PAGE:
Prenatal Breathing: Regional Differences in Porosity and Thickness

Author(s): 

Selene Ayala, Undergraduate

Advisor(s):

Francisco Magdaleno, Psychology

Discipline:

Psychology

Abstract:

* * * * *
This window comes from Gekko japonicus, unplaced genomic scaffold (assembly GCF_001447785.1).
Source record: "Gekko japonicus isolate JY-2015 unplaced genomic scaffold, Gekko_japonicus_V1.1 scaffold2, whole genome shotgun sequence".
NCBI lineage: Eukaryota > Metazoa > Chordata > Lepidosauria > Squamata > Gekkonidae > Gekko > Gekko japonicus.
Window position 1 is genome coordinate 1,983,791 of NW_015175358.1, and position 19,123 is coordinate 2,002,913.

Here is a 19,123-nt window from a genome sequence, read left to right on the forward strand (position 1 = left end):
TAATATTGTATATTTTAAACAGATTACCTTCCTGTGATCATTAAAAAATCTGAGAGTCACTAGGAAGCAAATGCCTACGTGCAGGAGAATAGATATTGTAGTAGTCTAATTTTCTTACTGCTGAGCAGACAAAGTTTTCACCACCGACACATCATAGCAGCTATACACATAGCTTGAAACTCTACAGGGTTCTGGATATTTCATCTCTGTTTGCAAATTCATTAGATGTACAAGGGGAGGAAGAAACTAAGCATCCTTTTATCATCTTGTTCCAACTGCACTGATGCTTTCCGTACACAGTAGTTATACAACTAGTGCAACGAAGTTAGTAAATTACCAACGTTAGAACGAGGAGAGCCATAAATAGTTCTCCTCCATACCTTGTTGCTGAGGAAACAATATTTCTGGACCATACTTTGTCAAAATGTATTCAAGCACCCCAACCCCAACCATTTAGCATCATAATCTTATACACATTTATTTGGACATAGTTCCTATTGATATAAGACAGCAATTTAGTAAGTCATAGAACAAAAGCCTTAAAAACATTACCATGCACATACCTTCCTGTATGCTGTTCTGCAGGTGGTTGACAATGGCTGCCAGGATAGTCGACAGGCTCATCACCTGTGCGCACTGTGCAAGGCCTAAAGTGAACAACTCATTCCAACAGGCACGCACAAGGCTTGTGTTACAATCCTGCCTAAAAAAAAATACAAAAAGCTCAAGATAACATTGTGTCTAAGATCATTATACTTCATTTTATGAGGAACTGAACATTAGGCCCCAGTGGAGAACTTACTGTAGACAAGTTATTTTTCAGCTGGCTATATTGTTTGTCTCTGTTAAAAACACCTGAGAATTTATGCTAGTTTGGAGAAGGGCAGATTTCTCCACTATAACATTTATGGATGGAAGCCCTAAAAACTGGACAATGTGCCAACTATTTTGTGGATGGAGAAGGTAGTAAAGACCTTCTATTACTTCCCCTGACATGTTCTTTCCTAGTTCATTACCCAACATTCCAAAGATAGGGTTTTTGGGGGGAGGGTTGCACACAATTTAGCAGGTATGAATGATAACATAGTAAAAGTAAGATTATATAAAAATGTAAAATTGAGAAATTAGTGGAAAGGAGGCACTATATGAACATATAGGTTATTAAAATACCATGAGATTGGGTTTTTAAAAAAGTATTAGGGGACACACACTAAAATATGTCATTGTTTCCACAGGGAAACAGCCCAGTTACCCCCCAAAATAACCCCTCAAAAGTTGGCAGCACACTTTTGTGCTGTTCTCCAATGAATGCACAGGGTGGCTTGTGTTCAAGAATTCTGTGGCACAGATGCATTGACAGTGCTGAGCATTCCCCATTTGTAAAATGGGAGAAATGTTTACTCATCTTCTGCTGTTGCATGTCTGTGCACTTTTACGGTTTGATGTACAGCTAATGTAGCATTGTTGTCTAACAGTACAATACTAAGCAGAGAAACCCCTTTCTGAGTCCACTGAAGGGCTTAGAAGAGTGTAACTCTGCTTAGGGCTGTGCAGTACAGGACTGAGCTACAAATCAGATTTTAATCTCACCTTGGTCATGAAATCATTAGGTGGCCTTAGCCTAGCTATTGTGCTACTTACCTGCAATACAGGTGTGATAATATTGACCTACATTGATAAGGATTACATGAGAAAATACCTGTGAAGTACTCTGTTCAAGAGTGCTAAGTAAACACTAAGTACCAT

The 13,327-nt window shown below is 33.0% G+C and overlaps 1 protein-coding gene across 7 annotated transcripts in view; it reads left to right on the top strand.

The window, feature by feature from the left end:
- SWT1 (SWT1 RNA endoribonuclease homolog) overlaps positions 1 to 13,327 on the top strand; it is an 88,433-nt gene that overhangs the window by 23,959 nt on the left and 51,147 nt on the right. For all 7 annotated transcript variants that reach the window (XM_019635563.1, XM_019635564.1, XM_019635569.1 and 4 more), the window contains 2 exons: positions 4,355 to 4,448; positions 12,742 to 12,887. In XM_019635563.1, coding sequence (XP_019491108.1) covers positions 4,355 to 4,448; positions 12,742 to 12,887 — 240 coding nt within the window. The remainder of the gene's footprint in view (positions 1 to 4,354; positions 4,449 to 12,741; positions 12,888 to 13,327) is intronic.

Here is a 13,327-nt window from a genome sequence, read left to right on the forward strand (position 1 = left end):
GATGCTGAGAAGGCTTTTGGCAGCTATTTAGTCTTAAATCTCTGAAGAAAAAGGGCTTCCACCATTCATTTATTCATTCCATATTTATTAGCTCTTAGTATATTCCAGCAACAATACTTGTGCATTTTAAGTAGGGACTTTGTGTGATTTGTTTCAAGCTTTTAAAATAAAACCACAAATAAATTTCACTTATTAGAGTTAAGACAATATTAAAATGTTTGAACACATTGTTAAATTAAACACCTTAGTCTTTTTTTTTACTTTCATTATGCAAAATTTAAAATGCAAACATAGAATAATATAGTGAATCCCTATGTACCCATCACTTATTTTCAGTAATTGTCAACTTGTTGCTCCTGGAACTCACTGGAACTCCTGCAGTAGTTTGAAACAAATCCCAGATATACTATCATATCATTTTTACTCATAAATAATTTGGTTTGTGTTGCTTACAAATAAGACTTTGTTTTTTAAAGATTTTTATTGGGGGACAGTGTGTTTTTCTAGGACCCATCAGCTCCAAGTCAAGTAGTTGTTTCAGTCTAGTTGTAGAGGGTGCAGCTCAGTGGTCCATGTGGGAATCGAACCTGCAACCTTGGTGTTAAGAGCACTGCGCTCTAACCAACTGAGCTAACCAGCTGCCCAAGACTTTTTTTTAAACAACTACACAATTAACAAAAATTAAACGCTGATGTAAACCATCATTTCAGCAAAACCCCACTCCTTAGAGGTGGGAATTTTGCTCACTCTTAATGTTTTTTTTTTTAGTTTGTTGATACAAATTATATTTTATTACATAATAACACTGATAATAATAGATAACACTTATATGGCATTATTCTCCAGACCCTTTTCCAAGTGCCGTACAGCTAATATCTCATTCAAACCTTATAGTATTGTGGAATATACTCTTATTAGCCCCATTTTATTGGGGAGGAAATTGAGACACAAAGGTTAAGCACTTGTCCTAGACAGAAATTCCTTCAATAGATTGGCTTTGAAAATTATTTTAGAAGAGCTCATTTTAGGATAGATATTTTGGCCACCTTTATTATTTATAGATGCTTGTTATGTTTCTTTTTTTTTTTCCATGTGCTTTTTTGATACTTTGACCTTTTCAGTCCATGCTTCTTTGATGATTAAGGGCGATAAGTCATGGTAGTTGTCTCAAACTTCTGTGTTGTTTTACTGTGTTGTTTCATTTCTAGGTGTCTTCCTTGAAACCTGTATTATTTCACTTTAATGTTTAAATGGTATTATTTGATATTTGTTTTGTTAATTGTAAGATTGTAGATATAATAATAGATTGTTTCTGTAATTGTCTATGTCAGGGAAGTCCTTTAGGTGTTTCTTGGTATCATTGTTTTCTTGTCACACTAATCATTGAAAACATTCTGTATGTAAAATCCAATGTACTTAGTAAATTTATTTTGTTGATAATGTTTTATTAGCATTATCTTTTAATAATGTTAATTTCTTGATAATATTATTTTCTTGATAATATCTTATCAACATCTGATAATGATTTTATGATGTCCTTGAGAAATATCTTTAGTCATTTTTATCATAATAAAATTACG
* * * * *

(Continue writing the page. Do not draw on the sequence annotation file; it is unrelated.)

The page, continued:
In this study, we examined porosity and thickness differences across various regions of an avian eggshell to better understand environmental impacts on prenatal development. Recent research has highlighted the importance of pores in prenatal development as they can affect the rate that gases are transferred between the developing embryo and the outside environment. The more pores an eggshell has, the shorter the incubation period becomes due to there being more gaseous exchange. Furthermore, the thickness of an eggshell may influence thermal properties, which can also affect the development of the embryo. We directly studied the egg characteristics of the American crow (Corvus brachyrhynchos) by analyzing eggshell differences among the apical, equatorial, and basal regions. Our analysis showed statistically significant differences among the three regions. These findings suggest that simple environmental conditions, such as egg positioning in the nest, could have life-changing impacts on the early prenatal development of an embryo.

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